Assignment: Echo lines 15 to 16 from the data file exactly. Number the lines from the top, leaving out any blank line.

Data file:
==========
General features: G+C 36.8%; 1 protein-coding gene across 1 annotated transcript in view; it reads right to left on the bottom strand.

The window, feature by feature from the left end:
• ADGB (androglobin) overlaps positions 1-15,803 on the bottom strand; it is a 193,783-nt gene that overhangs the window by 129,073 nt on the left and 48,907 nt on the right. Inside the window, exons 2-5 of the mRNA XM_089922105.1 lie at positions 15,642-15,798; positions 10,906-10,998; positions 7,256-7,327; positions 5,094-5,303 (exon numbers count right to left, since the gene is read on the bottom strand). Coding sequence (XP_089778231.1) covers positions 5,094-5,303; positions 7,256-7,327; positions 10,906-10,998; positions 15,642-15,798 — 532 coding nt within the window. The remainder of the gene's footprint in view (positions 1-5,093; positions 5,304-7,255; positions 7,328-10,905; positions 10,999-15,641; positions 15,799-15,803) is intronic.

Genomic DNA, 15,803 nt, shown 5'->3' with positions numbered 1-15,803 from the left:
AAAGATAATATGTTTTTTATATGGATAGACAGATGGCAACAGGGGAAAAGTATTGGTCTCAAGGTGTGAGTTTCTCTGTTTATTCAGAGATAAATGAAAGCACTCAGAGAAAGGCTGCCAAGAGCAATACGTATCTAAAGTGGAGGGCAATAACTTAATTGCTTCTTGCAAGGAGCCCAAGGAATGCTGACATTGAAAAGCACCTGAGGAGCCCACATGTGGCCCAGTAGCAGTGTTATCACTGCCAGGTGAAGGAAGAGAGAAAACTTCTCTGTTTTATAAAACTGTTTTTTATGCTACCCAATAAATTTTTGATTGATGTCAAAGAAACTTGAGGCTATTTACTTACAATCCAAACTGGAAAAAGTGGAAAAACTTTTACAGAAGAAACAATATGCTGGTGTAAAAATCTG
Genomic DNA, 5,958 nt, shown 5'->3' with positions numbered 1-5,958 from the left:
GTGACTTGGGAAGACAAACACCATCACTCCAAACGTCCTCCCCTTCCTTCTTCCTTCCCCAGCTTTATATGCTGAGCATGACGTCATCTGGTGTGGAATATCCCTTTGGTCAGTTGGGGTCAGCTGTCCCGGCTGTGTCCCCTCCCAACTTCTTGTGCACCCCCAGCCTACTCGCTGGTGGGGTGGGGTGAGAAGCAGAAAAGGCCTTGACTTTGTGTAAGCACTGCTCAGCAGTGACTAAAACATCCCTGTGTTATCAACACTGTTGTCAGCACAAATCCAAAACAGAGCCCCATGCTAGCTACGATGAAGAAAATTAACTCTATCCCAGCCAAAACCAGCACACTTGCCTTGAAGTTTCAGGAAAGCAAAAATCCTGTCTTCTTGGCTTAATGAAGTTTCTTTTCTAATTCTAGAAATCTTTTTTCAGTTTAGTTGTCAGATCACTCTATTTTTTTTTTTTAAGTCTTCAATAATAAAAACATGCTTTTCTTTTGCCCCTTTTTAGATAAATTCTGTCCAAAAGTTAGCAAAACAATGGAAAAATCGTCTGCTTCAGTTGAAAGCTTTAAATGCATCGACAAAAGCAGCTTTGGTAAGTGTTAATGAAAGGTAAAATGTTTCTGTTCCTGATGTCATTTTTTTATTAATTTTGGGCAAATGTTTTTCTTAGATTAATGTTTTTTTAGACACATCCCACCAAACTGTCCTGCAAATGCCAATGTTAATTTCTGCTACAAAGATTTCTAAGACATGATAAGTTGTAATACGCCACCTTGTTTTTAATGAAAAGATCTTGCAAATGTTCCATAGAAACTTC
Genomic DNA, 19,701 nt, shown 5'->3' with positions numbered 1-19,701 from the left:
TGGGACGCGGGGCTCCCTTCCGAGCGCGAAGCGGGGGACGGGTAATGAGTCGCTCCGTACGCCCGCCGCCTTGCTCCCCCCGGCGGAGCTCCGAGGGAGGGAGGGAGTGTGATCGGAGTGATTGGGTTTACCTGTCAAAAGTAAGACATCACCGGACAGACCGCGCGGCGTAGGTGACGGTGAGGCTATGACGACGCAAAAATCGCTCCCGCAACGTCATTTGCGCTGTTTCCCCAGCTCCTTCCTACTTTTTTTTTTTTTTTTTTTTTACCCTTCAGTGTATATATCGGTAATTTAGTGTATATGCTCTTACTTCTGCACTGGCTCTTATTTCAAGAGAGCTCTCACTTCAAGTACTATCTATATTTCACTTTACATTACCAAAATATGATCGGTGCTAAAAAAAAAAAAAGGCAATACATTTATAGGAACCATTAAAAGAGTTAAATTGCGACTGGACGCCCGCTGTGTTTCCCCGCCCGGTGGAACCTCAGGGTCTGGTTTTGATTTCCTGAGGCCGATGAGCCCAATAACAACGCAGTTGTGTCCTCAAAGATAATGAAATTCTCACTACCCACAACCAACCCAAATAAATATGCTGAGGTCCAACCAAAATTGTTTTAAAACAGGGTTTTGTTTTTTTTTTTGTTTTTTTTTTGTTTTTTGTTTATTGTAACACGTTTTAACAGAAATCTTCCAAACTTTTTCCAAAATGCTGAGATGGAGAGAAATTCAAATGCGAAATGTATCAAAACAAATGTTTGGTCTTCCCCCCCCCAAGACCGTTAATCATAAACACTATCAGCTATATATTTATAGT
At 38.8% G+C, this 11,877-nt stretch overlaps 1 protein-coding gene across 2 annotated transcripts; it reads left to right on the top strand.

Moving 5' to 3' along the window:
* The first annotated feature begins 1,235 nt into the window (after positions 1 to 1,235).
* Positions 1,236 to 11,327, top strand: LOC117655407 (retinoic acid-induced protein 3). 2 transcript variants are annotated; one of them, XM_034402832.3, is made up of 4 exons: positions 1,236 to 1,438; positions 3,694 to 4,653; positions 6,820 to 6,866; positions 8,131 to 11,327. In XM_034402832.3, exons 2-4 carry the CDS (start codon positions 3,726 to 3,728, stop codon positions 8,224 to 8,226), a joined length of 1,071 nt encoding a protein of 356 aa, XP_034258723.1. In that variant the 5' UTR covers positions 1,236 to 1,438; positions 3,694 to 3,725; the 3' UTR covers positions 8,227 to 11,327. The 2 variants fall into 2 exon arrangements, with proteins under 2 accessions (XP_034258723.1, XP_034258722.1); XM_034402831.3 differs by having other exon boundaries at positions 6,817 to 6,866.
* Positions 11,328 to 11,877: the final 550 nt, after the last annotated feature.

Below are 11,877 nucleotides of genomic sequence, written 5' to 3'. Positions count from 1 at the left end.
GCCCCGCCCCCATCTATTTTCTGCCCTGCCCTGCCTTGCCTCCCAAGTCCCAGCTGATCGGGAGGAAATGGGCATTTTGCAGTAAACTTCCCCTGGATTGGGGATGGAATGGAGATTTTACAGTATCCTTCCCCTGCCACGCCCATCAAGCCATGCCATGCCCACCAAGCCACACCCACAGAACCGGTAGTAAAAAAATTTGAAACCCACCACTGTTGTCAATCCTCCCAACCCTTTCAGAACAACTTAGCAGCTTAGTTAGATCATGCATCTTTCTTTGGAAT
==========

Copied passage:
Below are 11,877 nucleotides of genomic sequence, written 5' to 3'. Positions count from 1 at the left end.
GCCCCGCCCCCATCTATTTTCTGCCCTGCCCTGCCTTGCCTCCCAAGTCCCAGCTGATCGGGAGGAAATGGGCATTTTGCAGTAAACTTCCCCTGGATTGGGGATGGAATGGAGATTTTACAGTATCCTTCCCCTGCCACGCCCATCAAGCCATGCCATGCCCACCAAGCCACACCCACAGAACCGGTAGTAAAAAAATTTGAAACCCACCACTGTTGTCAATCCTCCCAACCCTTTCAGAACAACTTAGCAGCTTAGTTAGATCATGCATCTTTCTTTGGAAT